Quick, I know how we can settle this Broncos quarterback controversy very quickly.
Clone Von Miller.
Miller did a little bit of everything today except throw the football. He got to the quarterback. He beat the double team. He made the Chargers' offensive linemen look like they were on skates. And when the Broncos needed him most, he slithered through the line and knocked the ballcarrier out of field goal range. As a result, the Broncos won in overtime 16-13.
Miller is pure mayhem. He changes games the way Lawrence Taylor did. He's the single best draft pick of the 2011 draft class.
Watching Miller play requires you implant a swivel on your neck and suspend your belief that a linebacker can be out of this world against the run or the pass. He's turned the Broncos defense into a dominant force in a matter of months.
Before I prop up his candidacy for President of the United States, let me say one more thing.
It doesn't matter who the quarterback is as long as the Broncos have Miller in the game.
When you are winning a war, almost everything can be claimed to be right and wise.
John Fox is the wisest man in the land tonight.
I really am at a loss for words right now, but I swear I saw this film in Miami.
Can we save Broncos fans the drama and just throw out the first fifty minutes of each game?
I prefer to watch the good stuff, if you don't mind.
Let's rewire Tim Tebow's internal clock.
It was a great win by the Broncos. Look out, Oakland. The Broncos are coming. And Von Miller hits hard.
If today's game were a movie script, I'd pitch it as Nine Men In The Box meets Three Tight Ends and a Little Tebow.
The Broncos wrote a
high low-concept treatment that included great field position, a run-stuffing defense, and a whole lot of ground game.
The theme of today's flick? When the other team can't stop you from running, why stop running?
The Broncos attempted four pass plays in the first half, but were up 10-0.
That's one hell of a first act. For their second and third, they gave more of the same. On the day, the Broncos completed just two passes.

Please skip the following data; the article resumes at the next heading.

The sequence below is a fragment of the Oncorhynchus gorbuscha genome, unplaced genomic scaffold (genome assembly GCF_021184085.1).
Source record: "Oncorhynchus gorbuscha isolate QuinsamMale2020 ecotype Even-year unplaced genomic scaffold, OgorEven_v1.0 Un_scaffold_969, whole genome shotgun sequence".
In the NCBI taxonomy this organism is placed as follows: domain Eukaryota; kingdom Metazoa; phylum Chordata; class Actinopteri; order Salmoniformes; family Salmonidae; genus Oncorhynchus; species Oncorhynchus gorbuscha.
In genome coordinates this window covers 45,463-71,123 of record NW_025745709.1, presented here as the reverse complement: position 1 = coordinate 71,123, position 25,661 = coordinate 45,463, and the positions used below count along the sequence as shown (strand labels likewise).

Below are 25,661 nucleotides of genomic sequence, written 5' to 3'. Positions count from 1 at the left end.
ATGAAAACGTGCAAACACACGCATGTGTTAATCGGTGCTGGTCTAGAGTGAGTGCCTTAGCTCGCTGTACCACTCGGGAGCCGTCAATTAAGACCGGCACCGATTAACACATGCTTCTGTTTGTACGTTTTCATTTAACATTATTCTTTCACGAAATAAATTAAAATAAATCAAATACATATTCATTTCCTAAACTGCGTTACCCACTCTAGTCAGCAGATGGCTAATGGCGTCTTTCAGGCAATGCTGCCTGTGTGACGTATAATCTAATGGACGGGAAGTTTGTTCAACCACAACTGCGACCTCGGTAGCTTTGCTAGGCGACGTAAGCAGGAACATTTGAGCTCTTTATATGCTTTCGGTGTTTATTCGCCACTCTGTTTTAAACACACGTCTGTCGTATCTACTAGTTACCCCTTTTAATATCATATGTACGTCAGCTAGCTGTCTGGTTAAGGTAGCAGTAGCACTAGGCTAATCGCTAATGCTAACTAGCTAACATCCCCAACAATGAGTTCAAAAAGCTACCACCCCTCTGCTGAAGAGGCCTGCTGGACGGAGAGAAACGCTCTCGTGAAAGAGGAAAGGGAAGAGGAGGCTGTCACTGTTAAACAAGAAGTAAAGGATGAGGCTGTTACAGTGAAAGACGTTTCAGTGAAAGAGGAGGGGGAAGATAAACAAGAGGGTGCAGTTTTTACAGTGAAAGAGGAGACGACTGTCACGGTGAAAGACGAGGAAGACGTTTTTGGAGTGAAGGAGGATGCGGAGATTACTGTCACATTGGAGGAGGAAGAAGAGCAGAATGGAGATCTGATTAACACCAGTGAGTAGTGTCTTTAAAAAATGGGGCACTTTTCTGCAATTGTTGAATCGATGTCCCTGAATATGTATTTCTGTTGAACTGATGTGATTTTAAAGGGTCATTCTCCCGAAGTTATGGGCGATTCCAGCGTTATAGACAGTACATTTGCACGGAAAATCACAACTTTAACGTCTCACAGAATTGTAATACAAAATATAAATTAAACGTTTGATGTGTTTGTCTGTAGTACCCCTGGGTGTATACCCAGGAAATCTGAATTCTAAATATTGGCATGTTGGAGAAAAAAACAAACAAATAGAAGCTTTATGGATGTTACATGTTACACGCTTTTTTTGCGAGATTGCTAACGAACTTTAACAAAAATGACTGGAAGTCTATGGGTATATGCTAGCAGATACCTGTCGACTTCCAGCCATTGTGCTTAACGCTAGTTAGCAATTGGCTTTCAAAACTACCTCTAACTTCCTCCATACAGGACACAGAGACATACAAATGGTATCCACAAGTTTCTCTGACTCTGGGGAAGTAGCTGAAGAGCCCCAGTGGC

Is this John Fox football? Mike McCoy madness? Tim Tebow intangibles?
Whatever it is, it's enough to keep the Broncos one game out of first place. And the game is over so fast, you've still got time to run Sunday errands.
Let's get to The Postives, The Negatives, and The Who The Heck Knows.
There was a quarterback today who looked lost, threw multiple interceptions, drowned in the pocket, and lost the confidence of his entire organizaton and city.
His name wasn't Tim Tebow.
Tebow was all but given up on a week ago; multiple reports had him walking the plank by halftime.
Those reports have been greatly exaggerated.
Yo, ho, ho, and a bottle of Broncos Kool-Aid. Tim Tebow used the zone-read option to escort the
Raiders dancing pirates to Davy Jones' Locker.
Avast, Broncos fans. Tebowmania is back for another voyage.
Let's get to the Positive, the Negatives, and the Who the Heck Knows?
A day before Halloween, the Broncos dressed in orange.
They got smashed like pumpkins.
We knew ahead of the game that John Fox was going to feed his Frankenstein and implement a mish mash of several college offenses to attack the Lions and unleash the Tebow.
Instead he unleashed a nightmare. He got the same ugly first half as last week. It sent children screaming into the night.
The second half wasn't any better--no miracle catches, no onside kick recoveries, and no mental errors by the other team. Nada de nada.
Does it matter? Detroit brought guns. The Broncos got murdered.
Happy Helloween, Denver.
Confirmation bias isn't just a river in Egypt.
This week, every Broncos fan will have a legitimate claim to their view.
Does Tim Tebow have what it takes to be the Broncos starting quarterback?
The score says yes. So do the thousands of Tebowites who skipped church this morning to witness Tebow's 4th-quarter comeback.